Waiting can do one of two things to you.  It can exhaust you or revive you.  We have to LEARN to be good “waiters.”

Isaiah 40:31 speaks of the good kind of waiting.

31 But they that wait upon the Lord shall renew their strength; they shall mount up with wings as eagles; they shall run, and not be weary; and they shall walk, and not faint.

But we often see people who react quite differently to the waiting.  Who impatiently demand change or anxiously blame the waiting on something.  What is different?  Okay let’s be honest we all are these “bad waiters” sometimes.

So what can we do?  Shift our focus and be content.  Paul talked about learning to be content in all circumstances.  Not accepting of status quo but so rooted in Christ and so trusting of His plan that you can accept what comes your way.  You can search the scripture but Jesus didn’t follow a “traditional life schedule,” write out a to do list, or whine about the demands of the job.  No he consistently fed those around him and then turned around and spent time with His Father.

So let us focus on serving while we wait. Let us remember the things we allow our minds to dwell on have power in our life.  As Paul wrote:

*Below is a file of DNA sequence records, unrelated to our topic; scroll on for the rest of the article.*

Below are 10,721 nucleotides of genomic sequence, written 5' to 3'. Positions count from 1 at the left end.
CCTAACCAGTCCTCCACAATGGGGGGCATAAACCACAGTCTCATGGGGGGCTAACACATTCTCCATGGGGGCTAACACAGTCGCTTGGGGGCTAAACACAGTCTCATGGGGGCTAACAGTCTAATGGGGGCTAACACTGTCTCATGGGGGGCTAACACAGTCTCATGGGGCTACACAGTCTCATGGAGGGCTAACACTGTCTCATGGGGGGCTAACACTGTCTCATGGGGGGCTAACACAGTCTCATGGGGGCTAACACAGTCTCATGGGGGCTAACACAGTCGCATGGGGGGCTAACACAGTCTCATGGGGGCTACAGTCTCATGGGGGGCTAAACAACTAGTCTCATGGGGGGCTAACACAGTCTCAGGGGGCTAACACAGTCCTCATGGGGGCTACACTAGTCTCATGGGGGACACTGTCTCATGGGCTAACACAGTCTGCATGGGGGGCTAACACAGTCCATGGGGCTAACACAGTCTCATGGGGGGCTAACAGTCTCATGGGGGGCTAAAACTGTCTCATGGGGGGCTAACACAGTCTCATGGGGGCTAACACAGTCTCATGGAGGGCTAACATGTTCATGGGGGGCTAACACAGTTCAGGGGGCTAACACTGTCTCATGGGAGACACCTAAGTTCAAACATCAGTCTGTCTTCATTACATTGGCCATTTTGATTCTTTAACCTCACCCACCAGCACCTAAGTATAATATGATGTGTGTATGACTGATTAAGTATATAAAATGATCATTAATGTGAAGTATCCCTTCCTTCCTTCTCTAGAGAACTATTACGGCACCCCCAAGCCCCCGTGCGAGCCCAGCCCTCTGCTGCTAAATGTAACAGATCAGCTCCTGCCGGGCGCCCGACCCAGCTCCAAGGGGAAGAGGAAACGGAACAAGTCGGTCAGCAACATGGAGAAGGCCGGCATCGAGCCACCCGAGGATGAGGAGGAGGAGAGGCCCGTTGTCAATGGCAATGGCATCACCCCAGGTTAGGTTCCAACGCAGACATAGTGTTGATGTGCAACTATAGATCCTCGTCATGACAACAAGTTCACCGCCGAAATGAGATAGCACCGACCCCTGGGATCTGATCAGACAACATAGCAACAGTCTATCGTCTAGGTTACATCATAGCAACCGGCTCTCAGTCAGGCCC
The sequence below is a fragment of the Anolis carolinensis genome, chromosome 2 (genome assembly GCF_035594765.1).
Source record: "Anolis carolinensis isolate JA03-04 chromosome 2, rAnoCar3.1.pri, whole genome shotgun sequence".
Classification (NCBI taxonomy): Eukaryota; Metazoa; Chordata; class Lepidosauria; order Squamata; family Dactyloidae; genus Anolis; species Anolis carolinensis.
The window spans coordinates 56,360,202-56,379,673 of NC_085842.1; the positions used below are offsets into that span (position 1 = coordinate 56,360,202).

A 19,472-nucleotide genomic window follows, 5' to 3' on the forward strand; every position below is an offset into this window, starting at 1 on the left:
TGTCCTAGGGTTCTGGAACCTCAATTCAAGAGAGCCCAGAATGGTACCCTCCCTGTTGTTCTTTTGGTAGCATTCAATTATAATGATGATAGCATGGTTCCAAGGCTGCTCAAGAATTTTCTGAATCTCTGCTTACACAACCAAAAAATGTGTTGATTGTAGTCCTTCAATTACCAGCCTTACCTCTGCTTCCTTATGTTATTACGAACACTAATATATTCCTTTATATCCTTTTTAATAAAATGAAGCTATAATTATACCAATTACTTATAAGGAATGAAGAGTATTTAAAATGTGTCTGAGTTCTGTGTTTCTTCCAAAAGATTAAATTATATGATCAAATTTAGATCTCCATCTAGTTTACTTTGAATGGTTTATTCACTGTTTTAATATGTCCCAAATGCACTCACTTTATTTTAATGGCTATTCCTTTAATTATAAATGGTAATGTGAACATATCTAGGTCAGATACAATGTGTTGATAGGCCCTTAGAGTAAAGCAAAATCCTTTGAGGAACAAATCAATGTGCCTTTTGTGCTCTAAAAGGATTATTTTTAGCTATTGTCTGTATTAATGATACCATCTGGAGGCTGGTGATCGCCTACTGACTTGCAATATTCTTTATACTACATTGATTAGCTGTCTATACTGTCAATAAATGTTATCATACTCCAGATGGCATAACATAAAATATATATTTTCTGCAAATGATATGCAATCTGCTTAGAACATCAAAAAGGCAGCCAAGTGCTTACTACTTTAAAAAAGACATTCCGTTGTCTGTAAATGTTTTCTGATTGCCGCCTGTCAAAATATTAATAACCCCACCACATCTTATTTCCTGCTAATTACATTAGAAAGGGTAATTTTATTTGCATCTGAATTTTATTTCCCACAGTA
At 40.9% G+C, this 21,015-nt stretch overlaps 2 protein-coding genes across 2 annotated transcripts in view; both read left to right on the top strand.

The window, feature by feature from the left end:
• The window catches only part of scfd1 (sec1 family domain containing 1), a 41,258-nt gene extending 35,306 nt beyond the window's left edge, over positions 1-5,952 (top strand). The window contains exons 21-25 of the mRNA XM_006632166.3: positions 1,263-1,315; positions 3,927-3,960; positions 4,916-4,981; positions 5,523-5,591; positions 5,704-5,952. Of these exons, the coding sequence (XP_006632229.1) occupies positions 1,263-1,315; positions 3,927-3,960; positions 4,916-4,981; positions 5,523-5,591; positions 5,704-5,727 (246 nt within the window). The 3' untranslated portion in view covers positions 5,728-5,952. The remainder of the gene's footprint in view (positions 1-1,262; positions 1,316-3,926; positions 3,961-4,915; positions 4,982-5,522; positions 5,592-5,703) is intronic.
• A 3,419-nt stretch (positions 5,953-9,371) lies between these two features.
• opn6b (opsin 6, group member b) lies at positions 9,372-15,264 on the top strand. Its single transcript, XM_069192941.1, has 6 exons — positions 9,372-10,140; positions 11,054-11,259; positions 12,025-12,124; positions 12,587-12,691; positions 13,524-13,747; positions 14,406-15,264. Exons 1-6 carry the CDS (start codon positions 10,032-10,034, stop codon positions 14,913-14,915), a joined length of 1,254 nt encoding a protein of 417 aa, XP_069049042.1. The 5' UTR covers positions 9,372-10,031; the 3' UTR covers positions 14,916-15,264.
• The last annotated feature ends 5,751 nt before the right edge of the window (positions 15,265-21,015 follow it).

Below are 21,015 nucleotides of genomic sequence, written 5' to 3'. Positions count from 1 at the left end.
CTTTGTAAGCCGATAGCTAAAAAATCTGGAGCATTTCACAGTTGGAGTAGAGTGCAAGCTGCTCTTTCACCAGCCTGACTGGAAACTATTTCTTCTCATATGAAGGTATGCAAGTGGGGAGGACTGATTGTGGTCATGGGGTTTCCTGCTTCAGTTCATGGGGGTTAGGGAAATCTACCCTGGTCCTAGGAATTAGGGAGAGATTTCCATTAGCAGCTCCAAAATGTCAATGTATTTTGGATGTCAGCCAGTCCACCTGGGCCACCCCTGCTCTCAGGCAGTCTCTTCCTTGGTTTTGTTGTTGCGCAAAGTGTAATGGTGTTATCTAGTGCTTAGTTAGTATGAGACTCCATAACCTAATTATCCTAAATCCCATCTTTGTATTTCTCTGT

Summing it all up, friends, I’d say you’ll do best by filling your minds and meditating on things true, noble, reputable, authentic, compelling, gracious—the best, not the worst; the beautiful, not the ugly; things to praise, not things to curse. Put into practice what you learned from me, what you heard and saw and realized. Do that, and God, who makes everything work together, will work you into his most excellent harmonies. (‭Philippians ‭4‬:‭8-9‬ MSG)

Harmony and peace while waiting.

Guest Blog: 10 American Blunders

I love America, but we (Americans, first worlders, ect) tend to do a few things that don’t make sense. Here’s 10 (okay 11 because American’s don’t always follow the rules) common American blunders.

1. Lawn sprinklers. Why do we waste water watering our sidewalks and streets when drinkable water is a luxury many countries can’t offer?

2. Spend $250 on a pair of jeans. I promise, you can find some for less than that, which will still make your butt look awesome. In many places around the world $250 is considered to be a good monthly salary.

3. Rent storage buildings. Why spend so much money on junk that won’t fit in our house so we have to pay money to store it?

4. Buy SUV’s and complain about gas prices. (guilty)

5. Take our kids to the mall instead of the library.

6. Accept the use of foul and degrading language around us.

7. Have more TV’s in our home than people. Have more computers in our home than people (majorly guilty).

8. Buy homes we can’t afford, decorate them with things we don’t love, to impress people we don’t like.

9. Do anything (including having risky surgeries and taking strange untested medications) to lose weight. It’s amazing what you can accomplish if you eat less and get in a little exercise.

10. Take no responsibility. Blame everyone.

And one extra:

11. Worship athletics. Million dollar grass. Billion dollar stadiums. Million dollar salaries. Thousands of gallons of fuel for one sport. Enough said.